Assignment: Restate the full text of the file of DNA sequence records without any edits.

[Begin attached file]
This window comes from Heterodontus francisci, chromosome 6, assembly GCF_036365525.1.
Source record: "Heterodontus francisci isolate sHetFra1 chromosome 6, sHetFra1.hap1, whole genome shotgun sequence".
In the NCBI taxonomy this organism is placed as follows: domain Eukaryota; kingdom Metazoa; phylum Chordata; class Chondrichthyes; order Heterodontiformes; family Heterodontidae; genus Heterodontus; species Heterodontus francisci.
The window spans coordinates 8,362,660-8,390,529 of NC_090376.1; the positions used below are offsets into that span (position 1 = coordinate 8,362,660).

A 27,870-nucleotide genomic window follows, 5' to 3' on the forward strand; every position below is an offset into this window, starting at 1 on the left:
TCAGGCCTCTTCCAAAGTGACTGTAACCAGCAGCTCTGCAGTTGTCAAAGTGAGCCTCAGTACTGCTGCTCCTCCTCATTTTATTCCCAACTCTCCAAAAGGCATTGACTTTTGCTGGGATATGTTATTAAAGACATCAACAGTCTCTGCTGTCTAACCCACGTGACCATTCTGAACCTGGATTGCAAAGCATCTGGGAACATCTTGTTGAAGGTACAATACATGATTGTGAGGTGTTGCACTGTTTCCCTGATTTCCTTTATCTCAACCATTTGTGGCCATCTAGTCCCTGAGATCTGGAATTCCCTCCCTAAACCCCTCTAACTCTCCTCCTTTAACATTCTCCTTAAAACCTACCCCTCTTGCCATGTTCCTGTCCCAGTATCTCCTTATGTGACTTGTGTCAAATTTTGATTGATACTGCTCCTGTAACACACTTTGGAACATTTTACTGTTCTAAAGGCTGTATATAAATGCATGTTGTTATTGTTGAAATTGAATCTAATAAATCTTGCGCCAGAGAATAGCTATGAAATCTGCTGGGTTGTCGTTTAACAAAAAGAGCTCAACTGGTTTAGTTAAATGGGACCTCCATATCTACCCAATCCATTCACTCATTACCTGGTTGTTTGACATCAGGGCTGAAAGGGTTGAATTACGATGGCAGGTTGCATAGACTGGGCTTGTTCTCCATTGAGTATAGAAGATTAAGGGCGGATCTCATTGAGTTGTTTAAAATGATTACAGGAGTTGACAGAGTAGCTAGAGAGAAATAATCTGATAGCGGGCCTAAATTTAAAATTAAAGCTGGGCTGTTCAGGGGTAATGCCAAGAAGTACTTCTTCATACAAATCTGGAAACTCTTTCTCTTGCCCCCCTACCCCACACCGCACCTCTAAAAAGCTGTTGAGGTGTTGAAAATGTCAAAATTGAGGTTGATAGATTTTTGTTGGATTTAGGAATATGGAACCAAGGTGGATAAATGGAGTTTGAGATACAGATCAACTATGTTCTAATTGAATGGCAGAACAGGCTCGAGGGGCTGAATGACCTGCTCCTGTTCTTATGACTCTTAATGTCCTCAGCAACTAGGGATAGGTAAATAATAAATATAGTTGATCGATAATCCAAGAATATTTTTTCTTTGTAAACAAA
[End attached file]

This window comes from Heterodontus francisci, chromosome 6, assembly GCF_036365525.1.
Source record: "Heterodontus francisci isolate sHetFra1 chromosome 6, sHetFra1.hap1, whole genome shotgun sequence".
In the NCBI taxonomy this organism is placed as follows: domain Eukaryota; kingdom Metazoa; phylum Chordata; class Chondrichthyes; order Heterodontiformes; family Heterodontidae; genus Heterodontus; species Heterodontus francisci.
The window spans coordinates 8,362,660-8,390,529 of NC_090376.1; the positions used below are offsets into that span (position 1 = coordinate 8,362,660).

A 27,870-nucleotide genomic window follows, 5' to 3' on the forward strand; every position below is an offset into this window, starting at 1 on the left:
TCAGGCCTCTTCCAAAGTGACTGTAACCAGCAGCTCTGCAGTTGTCAAAGTGAGCCTCAGTACTGCTGCTCCTCCTCATTTTATTCCCAACTCTCCAAAAGGCATTGACTTTTGCTGGGATATGTTATTAAAGACATCAACAGTCTCTGCTGTCTAACCCACGTGACCATTCTGAACCTGGATTGCAAAGCATCTGGGAACATCTTGTTGAAGGTACAATACATGATTGTGAGGTGTTGCACTGTTTCCCTGATTTCCTTTATCTCAACCATTTGTGGCCATCTAGTCCCTGAGATCTGGAATTCCCTCCCTAAACCCCTCTAACTCTCCTCCTTTAACATTCTCCTTAAAACCTACCCCTCTTGCCATGTTCCTGTCCCAGTATCTCCTTATGTGACTTGTGTCAAATTTTGATTGATACTGCTCCTGTAACACACTTTGGAACATTTTACTGTTCTAAAGGCTGTATATAAATGCATGTTGTTATTGTTGAAATTGAATCTAATAAATCTTGCGCCAGAGAATAGCTATGAAATCTGCTGGGTTGTCGTTTAACAAAAAGAGCTCAACTGGTTTAGTTAAATGGGACCTCCATATCTACCCAATCCATTCACTCATTACCTGGTTGTTTGACATCAGGGCTGAAAGGGTTGAATTACGATGGCAGGTTGCATAGACTGGGCTTGTTCTCCATTGAGTATAGAAGATTAAGGGCGGATCTCATTGAGTTGTTTAAAATGATTACAGGAGTTGACAGAGTAGCTAGAGAGAAATAATCTGATAGCGGGCCTAAATTTAAAATTAAAGCTGGGCTGTTCAGGGGTAATGCCAAGAAGTACTTCTTCATACAAATCTGGAAACTCTTTCTCTTGCCCCCCTACCCCACACCGCACCTCTAAAAAGCTGTTGAGGTGTTGAAAATGTCAAAATTGAGGTTGATAGATTTTTGTTGGATTTAGGAATATGGAACCAAGGTGGATAAATGGAGTTTGAGATACAGATCAACTATGTTCTAATTGAATGGCAGAACAGGCTCGAGGGGCTGAATGACCTGCTCCTGTTCTTATGACTCTTAATGTCCTCAGCAACTAGGGATAGGTAAATAATAAATATAGTTGATCGATAATCCAAGAATATTTTTTCTTTGTAAACAAA